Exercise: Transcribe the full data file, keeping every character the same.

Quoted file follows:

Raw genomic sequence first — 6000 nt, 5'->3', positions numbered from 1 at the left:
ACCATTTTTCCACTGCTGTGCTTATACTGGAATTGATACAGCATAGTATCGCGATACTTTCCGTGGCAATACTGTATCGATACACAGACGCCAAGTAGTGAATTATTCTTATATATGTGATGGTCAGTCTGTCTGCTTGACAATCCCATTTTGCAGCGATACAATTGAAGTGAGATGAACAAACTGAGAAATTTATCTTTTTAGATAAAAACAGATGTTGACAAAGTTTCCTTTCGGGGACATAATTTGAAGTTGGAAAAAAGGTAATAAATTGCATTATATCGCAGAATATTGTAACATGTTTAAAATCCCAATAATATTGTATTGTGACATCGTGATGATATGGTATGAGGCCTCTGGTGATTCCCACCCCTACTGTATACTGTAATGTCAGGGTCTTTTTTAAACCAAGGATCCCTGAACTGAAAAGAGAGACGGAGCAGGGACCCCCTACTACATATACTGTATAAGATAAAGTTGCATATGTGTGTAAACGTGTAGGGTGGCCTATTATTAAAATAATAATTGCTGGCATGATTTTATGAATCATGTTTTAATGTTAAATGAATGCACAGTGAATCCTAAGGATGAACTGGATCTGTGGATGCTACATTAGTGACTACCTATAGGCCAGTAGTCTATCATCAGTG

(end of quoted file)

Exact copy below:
Raw genomic sequence first — 6000 nt, 5'->3', positions numbered from 1 at the left:
ACCATTTTTCCACTGCTGTGCTTATACTGGAATTGATACAGCATAGTATCGCGATACTTTCCGTGGCAATACTGTATCGATACACAGACGCCAAGTAGTGAATTATTCTTATATATGTGATGGTCAGTCTGTCTGCTTGACAATCCCATTTTGCAGCGATACAATTGAAGTGAGATGAACAAACTGAGAAATTTATCTTTTTAGATAAAAACAGATGTTGACAAAGTTTCCTTTCGGGGACATAATTTGAAGTTGGAAAAAAGGTAATAAATTGCATTATATCGCAGAATATTGTAACATGTTTAAAATCCCAATAATATTGTATTGTGACATCGTGATGATATGGTATGAGGCCTCTGGTGATTCCCACCCCTACTGTATACTGTAATGTCAGGGTCTTTTTTAAACCAAGGATCCCTGAACTGAAAAGAGAGACGGAGCAGGGACCCCCTACTACATATACTGTATAAGATAAAGTTGCATATGTGTGTAAACGTGTAGGGTGGCCTATTATTAAAATAATAATTGCTGGCATGATTTTATGAATCATGTTTTAATGTTAAATGAATGCACAGTGAATCCTAAGGATGAACTGGATCTGTGGATGCTACATTAGTGACTACCTATAGGCCAGTAGTCTATCATCAGTG